Of course the aforementioned The Fugitive had its own memorable credit sequence in that revered Quinn Martin style. A lengthy prologue recaps the series' concept of a man ever on the run from the law, followed by glimpses of that week's guest stars. Stay tuned for a lovely looking Vera Miles in this one!
If you recall my #1 favorite TV theme of all time (from The Colbys), you might be interested to hear this one from another failed prime-time soap by the same composer, Bill Conti. Emerald Point NAS (1983-1984) has to count as a dress rehearsal, musically, for Conti's Colbys theme. But look at the attractive cast that was assembled here! (This one, annoyingly, wouldn't let me embed, so please click here to watch.)
And here we find Flamingo Road, a prime-time soap that limped along from 1980-1982 before cancellation. (NBC had quite a bit of difficulty launching a successful evening soap opera, but tried several times. This one was probably the one that stuck around the longest.)
In researching this round of credits, I had intended to dig up a show I watched pretty faithfully as a teen, thanks to its Raiders of the Lost Ark (1981) sort of vibe (read: it was a rip-off!) Then I found out that its star was recently revealed to have been involved in sexual misconduct with underage girls over the course of several years! That was quite a shocker as I had always liked Stephen Collins. (And it gives heretofore sexy/mysterious head shots like this one a now-creepy vibe!) Despite this, I still want to share the opener because it's very well-edited and includes a precious little doggie sidekick and you know how I love dogs. Tales of the Gold Monkey ran from 1982-1983.
Of a similar vein, and running the same single season, was Bring 'Em Back Alive, starring Bruce Boxleitner. These sort of "take a moment and look into the camera" credits were/are so cheesy, but I love them!! The leading character of this series, Frank Buck, was a real man who collected animals for a living and wrote about his exploits in a book of the same title as the show. Despite his many exotic adventures, he was actually felled in 1950 by lung cancer. Mr. B. seems to be packing more than crates, though, in this publicity photo! I'm going to go out on a limb, so to speak, and guess that the real Buck didn't have some Daisy Duke-ish clad bimbo with him in the jungle, though......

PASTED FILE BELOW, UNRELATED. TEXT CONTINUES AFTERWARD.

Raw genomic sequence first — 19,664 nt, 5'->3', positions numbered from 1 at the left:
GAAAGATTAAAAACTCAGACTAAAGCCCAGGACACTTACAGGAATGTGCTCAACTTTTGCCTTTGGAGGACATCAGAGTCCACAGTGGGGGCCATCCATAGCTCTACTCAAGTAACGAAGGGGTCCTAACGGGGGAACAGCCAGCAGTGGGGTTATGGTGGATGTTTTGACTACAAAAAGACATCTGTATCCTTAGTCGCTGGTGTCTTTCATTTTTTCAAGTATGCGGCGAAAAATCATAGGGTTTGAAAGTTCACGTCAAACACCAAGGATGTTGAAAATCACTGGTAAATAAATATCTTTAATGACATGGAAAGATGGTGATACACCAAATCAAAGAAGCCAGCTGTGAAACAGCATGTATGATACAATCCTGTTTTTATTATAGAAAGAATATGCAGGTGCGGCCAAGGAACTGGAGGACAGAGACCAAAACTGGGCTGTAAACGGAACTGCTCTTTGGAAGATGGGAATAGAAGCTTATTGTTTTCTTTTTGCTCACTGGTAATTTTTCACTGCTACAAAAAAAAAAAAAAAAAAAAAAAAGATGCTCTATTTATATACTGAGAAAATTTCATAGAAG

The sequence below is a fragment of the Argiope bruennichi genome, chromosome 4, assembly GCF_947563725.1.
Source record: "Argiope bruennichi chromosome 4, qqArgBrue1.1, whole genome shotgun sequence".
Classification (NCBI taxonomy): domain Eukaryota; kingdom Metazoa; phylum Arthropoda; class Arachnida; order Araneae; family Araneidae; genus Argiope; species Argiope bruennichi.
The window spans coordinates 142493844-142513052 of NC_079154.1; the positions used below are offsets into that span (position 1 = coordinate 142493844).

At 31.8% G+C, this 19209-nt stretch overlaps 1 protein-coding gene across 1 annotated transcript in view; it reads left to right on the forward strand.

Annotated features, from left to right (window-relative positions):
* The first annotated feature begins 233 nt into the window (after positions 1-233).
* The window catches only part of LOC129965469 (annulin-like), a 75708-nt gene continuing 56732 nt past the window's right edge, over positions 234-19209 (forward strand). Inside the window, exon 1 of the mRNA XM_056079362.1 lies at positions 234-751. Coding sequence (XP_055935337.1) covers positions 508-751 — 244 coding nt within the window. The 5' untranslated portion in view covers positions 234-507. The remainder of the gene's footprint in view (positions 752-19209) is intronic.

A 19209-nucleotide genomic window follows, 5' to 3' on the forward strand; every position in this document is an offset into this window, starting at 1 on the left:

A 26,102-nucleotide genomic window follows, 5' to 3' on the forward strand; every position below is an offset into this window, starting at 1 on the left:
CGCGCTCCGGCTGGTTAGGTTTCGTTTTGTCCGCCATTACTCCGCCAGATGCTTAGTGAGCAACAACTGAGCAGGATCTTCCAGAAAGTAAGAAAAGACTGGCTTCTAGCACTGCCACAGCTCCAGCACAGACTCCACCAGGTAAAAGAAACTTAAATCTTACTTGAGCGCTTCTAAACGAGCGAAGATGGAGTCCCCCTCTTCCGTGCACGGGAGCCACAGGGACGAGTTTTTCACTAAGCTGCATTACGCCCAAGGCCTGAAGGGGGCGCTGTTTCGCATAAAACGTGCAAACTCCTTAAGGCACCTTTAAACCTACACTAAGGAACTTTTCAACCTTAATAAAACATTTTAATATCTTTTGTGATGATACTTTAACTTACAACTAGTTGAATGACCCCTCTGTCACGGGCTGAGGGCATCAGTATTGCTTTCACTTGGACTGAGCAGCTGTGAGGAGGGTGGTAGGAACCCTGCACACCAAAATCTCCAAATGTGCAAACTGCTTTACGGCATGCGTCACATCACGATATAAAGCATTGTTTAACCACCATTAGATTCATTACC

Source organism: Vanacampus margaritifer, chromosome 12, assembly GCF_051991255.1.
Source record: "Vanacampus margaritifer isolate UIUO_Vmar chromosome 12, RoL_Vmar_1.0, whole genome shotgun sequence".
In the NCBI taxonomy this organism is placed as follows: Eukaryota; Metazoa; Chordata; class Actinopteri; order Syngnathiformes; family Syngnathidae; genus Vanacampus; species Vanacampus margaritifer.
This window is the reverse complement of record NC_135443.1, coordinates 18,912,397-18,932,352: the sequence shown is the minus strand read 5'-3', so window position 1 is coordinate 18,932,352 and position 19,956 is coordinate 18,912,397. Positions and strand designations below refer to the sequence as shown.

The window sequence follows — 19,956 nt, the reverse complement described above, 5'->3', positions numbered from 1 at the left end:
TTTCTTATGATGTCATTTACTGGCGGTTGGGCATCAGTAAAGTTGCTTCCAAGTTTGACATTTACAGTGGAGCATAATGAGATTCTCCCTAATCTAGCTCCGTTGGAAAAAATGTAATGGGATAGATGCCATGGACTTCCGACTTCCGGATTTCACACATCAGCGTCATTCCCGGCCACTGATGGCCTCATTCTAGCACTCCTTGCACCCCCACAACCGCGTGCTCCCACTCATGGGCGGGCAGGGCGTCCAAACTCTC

My previous post ended with an eye-boggling Sid & Marty Krofft program and I'm going to do the same again. Though some of you cited H.R. Pufnstuf as a favorite, I'm going to dig deeper into obscurity than that. This lunatic Saturday morning show is probably unknown to many (most?) of you, but I had to serve it up because I love - I mean LOVE - the theme song. The Lost Saucer (1975-1976) starred Jim Nabors and Ruth Buzzi. I'm actually linking to an episode of the show because the clips of only the credits have an annoying announcer drowning out the groovy, Partridge Family-esque music and this is one time I don't welcome that. See if you like it enough to listen twice! Till next time, my loves...